And it was the best wedding I've ever attended! Ukrainians are reputed to be a warm and friendly people who are proud of their long history; the wedding proved this reputation to be true.
It began at noon on Sunday in the groom's house, with the blessing of the bread.
In this ceremony, witnessed by family (including my wife and me as special guests) the groom knelt before his parents, kisses were exchanged, and the parents, each wielding an elaborate loaf of bread known as the korovai and "bonking" the groom about the head and shoulders, blessed the upcoming union. This was done three times.
Then we tromped out to the driveway, where a symbolic plate was broken. The groom stepped on it to crush it further.
Then we caravanned, with much honking of horns, to the bride's house, where the bargaining for the bride took place.
An arch of greenery had been built the day before at the entrance to her driveway, and under it was a table, holding food and drink.
The representatives (starosty) from the families, each an older male relative, then approached the table from each side and began bargaining for the bride, with various family members joining in and neighbors drawing near to hear as well. Food was shared, vodka was drunk, and people laughed. I didn't understand a word, though we did have an interpreter on hand providing a rough synopsis.
Eventually a price was agreed upon, which included not only Hryvnias (the currency of Ukraine) but also numerous bottles of vodka, which were promptly handed over.
The bride was summoned, and she emerged in a flowing white gown with veil.
But it wasn't the real bride at all--it was an aunt who was chosen because she was NOT young, slim and beautiful.
The crowd laughed uproariously.
The fake bride demanded a payoff before she would leave. More negotiations. More laughter. Eventually, a price was agreed on. And away she went, to be replaced by the real bride, looking every bit as beautiful as that girl in London the week before.
The families then entered the bride's house, where more wedding breads awaited, to be used by the bride's parents and grandmother as they blessed both the bride and groom ... three times.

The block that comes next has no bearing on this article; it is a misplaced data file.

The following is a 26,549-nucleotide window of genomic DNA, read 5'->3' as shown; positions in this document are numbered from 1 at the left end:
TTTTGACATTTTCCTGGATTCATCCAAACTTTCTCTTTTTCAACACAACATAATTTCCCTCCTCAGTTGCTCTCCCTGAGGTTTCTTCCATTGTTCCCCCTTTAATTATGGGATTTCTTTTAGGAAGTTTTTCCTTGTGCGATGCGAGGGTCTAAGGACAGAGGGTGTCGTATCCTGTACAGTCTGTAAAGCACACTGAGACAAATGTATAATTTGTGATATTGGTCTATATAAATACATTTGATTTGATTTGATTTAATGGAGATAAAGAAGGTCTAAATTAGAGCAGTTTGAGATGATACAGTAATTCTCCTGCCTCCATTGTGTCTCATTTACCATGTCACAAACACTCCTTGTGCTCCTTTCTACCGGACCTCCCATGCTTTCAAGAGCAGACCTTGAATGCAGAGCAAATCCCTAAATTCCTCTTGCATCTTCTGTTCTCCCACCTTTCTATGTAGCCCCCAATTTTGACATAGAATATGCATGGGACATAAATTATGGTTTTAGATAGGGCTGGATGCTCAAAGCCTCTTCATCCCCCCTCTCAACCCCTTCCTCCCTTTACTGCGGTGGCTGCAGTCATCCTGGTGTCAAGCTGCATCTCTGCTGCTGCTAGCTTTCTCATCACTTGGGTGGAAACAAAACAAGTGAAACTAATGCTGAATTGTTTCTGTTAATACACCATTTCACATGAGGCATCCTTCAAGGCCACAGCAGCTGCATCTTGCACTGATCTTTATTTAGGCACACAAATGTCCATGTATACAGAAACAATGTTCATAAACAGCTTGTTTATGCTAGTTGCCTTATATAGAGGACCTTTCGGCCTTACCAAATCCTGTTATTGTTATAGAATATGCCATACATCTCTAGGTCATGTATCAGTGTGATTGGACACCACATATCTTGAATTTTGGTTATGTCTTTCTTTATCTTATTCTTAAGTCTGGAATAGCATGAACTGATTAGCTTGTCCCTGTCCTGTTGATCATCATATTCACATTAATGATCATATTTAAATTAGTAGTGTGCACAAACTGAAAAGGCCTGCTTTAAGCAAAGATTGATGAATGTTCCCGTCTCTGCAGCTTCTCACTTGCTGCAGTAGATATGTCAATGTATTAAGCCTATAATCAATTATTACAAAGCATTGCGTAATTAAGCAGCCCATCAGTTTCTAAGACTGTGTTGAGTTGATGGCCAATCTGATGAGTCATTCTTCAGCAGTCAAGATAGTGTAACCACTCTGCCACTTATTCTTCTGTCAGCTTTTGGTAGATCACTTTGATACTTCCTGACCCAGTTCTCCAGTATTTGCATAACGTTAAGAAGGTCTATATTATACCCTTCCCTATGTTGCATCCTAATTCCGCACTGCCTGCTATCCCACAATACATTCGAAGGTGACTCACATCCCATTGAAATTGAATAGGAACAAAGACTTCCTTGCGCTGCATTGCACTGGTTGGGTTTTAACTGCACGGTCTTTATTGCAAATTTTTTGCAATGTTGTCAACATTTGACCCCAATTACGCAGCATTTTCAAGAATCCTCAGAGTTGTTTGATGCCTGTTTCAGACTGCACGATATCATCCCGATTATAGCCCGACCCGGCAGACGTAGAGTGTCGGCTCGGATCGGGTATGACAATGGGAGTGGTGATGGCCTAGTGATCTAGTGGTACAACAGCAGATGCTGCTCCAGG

Then back out to the driveway, where another plate was broken. In this case, I saw the mother of the bride smash it. Also, water and salt were tossed around the wedding party.
And then it was off to the church (Orthodox).
At precisely 2 p.m., the bride and groom entered together; they had already been joined together at her house.
All guests followed, as did the breads, which were placed by the altar. My wife and I were given a good viewing spot on the side. All guests stood for the entire ceremony, as they always do in church; seats are provided for only the elderly and pregnant.
And the priest chanted the entire service, with the 22-person choir responding, in a long call-and-response process.
During the service, the bride and groom stood on an embroidered cloth. They held lighted candles for a long time. For a similar long time, a groomsman and bridesmaid stood behind them holding golden crowns over--but not touching--their heads. At one point two drops of wax fell on the bride's dress, and she turned around to get a cloth from a bridesmaid behind her. Eventually, the candles were given to the parents. Rings were slid onto fingers. And the priest used another embroidered cloth to bind the hands of the bride and groom together.
There was no kissing in the church ... save the kissing of the image of the Virgin Mary by the bride.
And after the entire party had exited the church, the bride and groom were handed white doves, which they released into the air. (The doves then flew home.)